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Alastair Charles Lumsden (1937-2019)


Engineering geologist par excellence, whose wit was legendary 

Alastair Lumsden sadly died aged 81 on 22nd July 2019, after a short illness. He was a great man, an engineering geologist par excellence

Alastair attended the Royal Grammar School, Newcastle, from 1949-1956, where he was renowned for his sporting prowess, particularly on the rugby field.

He graduated in Geology from Durham University in 1961 and subsequently went off to Australia to the Geological Survey of Queensland (1963-1966), conducting regional and local hydrogeological surveys and engineering geological investigations throughout the State. 

From 1968 to 1970 he worked as a Senior Hydrogeologist and Resident Engineer for groundwater investigation for the Lar Dam project in Iran. Following his return to the UK Alastair became a lecturer/senior lecturer in engineering geology at Trent Polytechnic (1970-1974); he also completed an MSc in hydrogeology by research at Newcastle University during this period.

Revitalising the Leeds MSc in Engineering Geology

Subsequently, in 1975, Alastair moved to Leeds following the sad death of Alan Gaskin. Here he re-vitalised the MSc in Engineering Geology. By the time I got there in 1984, the course was thriving, gaining plaudits and NERC scholarships – I recall that we had six which was a mighty achievement compared to our colleagues at Imperial, Durham and Newcastle. He had already graduated Doug Stead and Martin Culshaw and had a PhD student, Stavros Bandis, whose research was awarded the Manuel Rocha prize of the ISRM. This research resulted in the publication of a classic scientific work “Fundamentals of Rock Joint Deformation” by Bandis, Lumsden and Barton – which has received over 1700 research citations.

Research continued with Altay Acar (Turkey), Abbas Al Harthi (Saudi Arabia), Qui Hong Liao (China), Theo Papaliangas (Greece) and numerous UK students - to name a few, Simon Welsh, Keith Rawnsley, Dawn Nicholson, Chris Power and Jared West, who is now Deputy Head of School at Leeds.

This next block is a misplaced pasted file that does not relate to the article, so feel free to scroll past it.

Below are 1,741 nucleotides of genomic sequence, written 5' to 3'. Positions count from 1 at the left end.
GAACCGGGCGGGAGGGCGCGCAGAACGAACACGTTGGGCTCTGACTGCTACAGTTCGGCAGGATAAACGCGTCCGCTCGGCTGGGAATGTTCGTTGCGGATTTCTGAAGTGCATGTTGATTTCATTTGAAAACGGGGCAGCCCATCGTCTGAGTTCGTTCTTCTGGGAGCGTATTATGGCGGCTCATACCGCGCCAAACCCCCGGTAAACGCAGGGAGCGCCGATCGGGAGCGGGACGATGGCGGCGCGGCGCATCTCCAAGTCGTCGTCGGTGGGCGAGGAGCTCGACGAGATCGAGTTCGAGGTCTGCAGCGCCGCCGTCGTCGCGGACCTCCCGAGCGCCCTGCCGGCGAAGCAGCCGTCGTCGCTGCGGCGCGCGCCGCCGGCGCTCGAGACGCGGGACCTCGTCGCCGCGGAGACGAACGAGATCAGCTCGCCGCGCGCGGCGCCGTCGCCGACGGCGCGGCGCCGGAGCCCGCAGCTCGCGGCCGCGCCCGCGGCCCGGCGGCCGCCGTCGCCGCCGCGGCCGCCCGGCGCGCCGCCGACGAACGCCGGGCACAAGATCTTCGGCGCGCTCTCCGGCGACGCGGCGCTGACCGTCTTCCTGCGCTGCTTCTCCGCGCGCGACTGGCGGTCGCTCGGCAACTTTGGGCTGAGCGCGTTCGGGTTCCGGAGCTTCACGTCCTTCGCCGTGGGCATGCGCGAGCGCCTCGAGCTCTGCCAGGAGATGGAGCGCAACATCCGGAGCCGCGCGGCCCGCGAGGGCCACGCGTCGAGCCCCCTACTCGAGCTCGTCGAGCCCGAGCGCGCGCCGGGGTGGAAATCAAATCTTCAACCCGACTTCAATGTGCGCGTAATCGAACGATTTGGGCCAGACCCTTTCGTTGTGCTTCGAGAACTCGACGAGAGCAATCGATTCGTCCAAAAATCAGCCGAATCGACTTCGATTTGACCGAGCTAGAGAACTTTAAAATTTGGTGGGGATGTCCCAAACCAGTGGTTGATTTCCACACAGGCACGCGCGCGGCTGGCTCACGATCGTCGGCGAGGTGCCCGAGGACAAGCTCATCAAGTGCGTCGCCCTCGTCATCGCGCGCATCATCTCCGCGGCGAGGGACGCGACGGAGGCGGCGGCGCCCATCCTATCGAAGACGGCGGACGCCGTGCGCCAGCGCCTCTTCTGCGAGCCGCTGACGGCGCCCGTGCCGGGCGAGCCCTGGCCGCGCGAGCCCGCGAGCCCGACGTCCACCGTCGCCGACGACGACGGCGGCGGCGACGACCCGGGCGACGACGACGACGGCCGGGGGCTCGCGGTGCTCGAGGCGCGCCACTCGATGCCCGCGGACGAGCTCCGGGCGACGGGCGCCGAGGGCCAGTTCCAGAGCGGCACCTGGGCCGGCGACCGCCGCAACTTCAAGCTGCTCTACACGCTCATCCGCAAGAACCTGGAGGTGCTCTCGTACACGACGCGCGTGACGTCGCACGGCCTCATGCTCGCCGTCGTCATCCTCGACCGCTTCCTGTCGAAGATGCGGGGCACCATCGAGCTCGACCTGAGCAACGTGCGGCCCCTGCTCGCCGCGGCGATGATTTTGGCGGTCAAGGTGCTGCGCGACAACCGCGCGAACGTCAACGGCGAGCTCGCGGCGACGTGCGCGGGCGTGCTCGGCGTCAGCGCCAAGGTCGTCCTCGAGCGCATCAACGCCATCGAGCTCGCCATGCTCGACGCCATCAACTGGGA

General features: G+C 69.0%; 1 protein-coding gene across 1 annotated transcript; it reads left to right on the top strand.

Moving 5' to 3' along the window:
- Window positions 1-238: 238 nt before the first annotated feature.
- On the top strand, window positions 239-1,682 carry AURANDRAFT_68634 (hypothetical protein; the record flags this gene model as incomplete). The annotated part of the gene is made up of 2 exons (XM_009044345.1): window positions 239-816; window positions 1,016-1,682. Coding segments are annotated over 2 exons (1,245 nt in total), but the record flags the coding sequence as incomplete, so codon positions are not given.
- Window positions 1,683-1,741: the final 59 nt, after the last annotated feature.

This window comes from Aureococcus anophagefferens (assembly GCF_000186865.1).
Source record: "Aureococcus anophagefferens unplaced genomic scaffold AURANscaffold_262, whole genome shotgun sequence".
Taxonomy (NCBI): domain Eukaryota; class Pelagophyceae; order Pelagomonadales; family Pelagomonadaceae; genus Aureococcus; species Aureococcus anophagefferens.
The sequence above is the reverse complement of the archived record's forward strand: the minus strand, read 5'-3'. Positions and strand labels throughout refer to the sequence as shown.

The Geological Society and the Institution of Geologists

Alastair played an active role in the Geological Society (GS) and the Institution of Geologists (IG) – he was on the Councils of both, chaired the Regional Groups committee for three years, and from 1989 to 1991 was the co-chairman of the IG/GS Reunification Committee. He was a Chartered Engineer, Chartered Geologist and Fellow of the Society.

His wit was cool, calculated and legendary. I remember telling him happily that my wife was pregnant again (our two younger ones were 16 and 11). He commented drily “I would have thought that someone like you, with a penchant for research, would have by now figured out what was causing it!”

He was a stickler for grammar; no split infinitives here. When he retired, he took on the role of Editorial Manager of the Journal of Petrology to assist his wife Marjorie. He worked full time in this role until the age of 80 – putting his talents to good use.

Alastair’s legacy will always be the MSc in Engineering Geology at Leeds. He built the course from scratch, teaching it using the three verbal equations of engineering geology that he developed with Professors David Price (Delft) and Sir John Knill. Sir John, by the way, was a regular visitor at Leeds, enjoying fish and chips at Alastair’s favourite restaurant, Bryan’s, in Headingly. When I was there the numbers were typically 10 to 20 students per year; now they are up to 36, taught by Bill Murphy, Jared West, Mark Thomas, Mark Hildyard (another Manuel Rocha prize winner), Antonio Abellan Fernandez and Chrysothemis Paraskevopoulou. Long may the MSc course continue to flourish.

Alastair was married three times. His first marriage to Margaret ended in divorce, and his second wife Jean sadly died of breast cancer in 1986. He is survived by his wife of 23 years, Marjorie Wilson, Emeritus Professor of Igneous Petrogenesis at Leeds, and by the three children of his first marriage, Michael, Karen and Iain.

By Steve Hencher